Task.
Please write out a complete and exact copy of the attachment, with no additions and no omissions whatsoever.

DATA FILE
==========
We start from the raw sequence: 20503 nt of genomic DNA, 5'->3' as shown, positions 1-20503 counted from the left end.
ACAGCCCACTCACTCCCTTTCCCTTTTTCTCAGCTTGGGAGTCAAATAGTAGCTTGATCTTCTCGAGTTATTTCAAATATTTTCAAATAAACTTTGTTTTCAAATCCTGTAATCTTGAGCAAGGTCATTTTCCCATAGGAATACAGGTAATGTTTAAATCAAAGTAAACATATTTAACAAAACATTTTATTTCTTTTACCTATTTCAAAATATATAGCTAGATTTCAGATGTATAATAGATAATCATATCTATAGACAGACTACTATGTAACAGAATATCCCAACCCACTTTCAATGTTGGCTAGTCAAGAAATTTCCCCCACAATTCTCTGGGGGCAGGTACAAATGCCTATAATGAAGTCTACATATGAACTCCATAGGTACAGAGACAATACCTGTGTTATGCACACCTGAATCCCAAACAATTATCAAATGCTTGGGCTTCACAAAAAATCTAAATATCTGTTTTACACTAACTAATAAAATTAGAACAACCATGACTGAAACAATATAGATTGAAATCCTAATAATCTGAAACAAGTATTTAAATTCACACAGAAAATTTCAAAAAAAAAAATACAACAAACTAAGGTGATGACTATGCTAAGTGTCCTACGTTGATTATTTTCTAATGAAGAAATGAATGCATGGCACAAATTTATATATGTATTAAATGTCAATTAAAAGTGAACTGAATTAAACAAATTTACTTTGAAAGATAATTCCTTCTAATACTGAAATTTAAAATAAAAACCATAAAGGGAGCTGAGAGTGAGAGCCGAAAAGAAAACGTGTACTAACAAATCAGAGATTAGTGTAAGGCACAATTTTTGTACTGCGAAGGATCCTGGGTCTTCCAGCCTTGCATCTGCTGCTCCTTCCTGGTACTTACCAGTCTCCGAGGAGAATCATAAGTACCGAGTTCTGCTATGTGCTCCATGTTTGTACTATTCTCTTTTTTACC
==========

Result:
We start from the raw sequence: 20503 nt of genomic DNA, 5'->3' as shown, positions 1-20503 counted from the left end.
ACAGCCCACTCACTCCCTTTCCCTTTTTCTCAGCTTGGGAGTCAAATAGTAGCTTGATCTTCTCGAGTTATTTCAAATATTTTCAAATAAACTTTGTTTTCAAATCCTGTAATCTTGAGCAAGGTCATTTTCCCATAGGAATACAGGTAATGTTTAAATCAAAGTAAACATATTTAACAAAACATTTTATTTCTTTTACCTATTTCAAAATATATAGCTAGATTTCAGATGTATAATAGATAATCATATCTATAGACAGACTACTATGTAACAGAATATCCCAACCCACTTTCAATGTTGGCTAGTCAAGAAATTTCCCCCACAATTCTCTGGGGGCAGGTACAAATGCCTATAATGAAGTCTACATATGAACTCCATAGGTACAGAGACAATACCTGTGTTATGCACACCTGAATCCCAAACAATTATCAAATGCTTGGGCTTCACAAAAAATCTAAATATCTGTTTTACACTAACTAATAAAATTAGAACAACCATGACTGAAACAATATAGATTGAAATCCTAATAATCTGAAACAAGTATTTAAATTCACACAGAAAATTTCAAAAAAAAAAATACAACAAACTAAGGTGATGACTATGCTAAGTGTCCTACGTTGATTATTTTCTAATGAAGAAATGAATGCATGGCACAAATTTATATATGTATTAAATGTCAATTAAAAGTGAACTGAATTAAACAAATTTACTTTGAAAGATAATTCCTTCTAATACTGAAATTTAAAATAAAAACCATAAAGGGAGCTGAGAGTGAGAGCCGAAAAGAAAACGTGTACTAACAAATCAGAGATTAGTGTAAGGCACAATTTTTGTACTGCGAAGGATCCTGGGTCTTCCAGCCTTGCATCTGCTGCTCCTTCCTGGTACTTACCAGTCTCCGAGGAGAATCATAAGTACCGAGTTCTGCTATGTGCTCCATGTTTGTACTATTCTCTTTTTTACC